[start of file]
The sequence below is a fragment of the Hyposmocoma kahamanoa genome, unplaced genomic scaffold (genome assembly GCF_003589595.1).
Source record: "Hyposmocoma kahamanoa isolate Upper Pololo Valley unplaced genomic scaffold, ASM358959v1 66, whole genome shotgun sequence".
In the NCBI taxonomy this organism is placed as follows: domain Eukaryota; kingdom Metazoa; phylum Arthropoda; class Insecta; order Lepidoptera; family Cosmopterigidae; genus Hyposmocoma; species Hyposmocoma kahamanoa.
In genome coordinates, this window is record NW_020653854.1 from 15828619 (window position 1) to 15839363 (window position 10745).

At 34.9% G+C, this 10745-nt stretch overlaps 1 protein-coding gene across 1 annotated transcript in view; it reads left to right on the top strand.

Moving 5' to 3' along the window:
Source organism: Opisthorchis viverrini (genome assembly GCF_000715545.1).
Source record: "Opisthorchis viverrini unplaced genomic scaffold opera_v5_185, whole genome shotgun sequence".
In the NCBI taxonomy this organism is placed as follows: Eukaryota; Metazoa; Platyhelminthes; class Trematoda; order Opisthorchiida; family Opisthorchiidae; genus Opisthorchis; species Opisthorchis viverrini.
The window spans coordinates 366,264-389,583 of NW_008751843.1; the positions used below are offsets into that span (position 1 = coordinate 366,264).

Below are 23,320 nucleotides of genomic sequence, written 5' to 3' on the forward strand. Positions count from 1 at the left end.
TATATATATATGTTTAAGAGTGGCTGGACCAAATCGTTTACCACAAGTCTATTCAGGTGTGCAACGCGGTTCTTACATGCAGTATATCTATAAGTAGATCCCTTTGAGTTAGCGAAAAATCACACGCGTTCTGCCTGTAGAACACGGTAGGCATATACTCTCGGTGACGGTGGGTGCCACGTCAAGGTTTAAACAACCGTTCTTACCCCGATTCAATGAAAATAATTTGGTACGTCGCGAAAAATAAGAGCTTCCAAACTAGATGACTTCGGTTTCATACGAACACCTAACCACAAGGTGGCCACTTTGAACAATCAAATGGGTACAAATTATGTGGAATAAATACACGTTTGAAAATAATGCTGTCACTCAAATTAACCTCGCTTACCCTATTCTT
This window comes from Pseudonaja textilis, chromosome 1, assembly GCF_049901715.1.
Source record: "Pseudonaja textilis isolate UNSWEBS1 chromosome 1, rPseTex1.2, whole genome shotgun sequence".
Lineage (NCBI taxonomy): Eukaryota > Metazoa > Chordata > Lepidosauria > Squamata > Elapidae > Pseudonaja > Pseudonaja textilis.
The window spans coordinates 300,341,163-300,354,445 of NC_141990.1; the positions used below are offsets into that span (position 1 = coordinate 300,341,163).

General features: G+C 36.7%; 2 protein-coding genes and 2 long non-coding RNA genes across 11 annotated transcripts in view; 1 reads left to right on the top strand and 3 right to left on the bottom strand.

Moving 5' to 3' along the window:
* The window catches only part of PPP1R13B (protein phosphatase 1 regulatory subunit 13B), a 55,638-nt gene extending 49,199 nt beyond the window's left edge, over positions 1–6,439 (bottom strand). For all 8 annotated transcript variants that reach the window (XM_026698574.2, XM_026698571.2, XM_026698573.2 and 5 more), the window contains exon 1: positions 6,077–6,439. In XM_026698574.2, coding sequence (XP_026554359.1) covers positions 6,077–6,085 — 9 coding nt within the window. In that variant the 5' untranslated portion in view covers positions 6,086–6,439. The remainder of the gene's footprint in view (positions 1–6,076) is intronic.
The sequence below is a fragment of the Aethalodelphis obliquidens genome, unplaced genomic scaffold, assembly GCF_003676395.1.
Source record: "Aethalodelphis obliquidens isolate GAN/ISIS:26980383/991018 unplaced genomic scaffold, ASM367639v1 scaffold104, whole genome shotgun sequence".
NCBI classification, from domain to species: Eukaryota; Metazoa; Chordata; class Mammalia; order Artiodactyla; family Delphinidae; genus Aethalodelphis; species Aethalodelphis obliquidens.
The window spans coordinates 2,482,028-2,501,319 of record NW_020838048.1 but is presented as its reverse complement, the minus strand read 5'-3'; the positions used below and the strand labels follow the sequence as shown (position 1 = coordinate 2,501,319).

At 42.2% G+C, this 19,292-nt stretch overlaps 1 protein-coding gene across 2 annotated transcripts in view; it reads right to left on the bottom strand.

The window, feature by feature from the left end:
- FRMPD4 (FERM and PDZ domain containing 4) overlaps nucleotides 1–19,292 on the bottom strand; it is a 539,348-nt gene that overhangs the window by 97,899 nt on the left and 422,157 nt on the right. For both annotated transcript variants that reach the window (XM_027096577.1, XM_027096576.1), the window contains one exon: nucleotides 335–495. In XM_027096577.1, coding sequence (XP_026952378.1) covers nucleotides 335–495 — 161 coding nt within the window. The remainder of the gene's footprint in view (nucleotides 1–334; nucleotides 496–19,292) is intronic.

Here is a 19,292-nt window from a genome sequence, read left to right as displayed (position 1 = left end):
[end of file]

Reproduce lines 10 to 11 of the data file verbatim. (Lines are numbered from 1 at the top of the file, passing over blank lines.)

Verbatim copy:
The window spans coordinates 366,264-389,583 of NW_008751843.1; the positions used below are offsets into that span (position 1 = coordinate 366,264).

Below are 23,320 nucleotides of genomic sequence, written 5' to 3' on the forward strand. Positions count from 1 at the left end.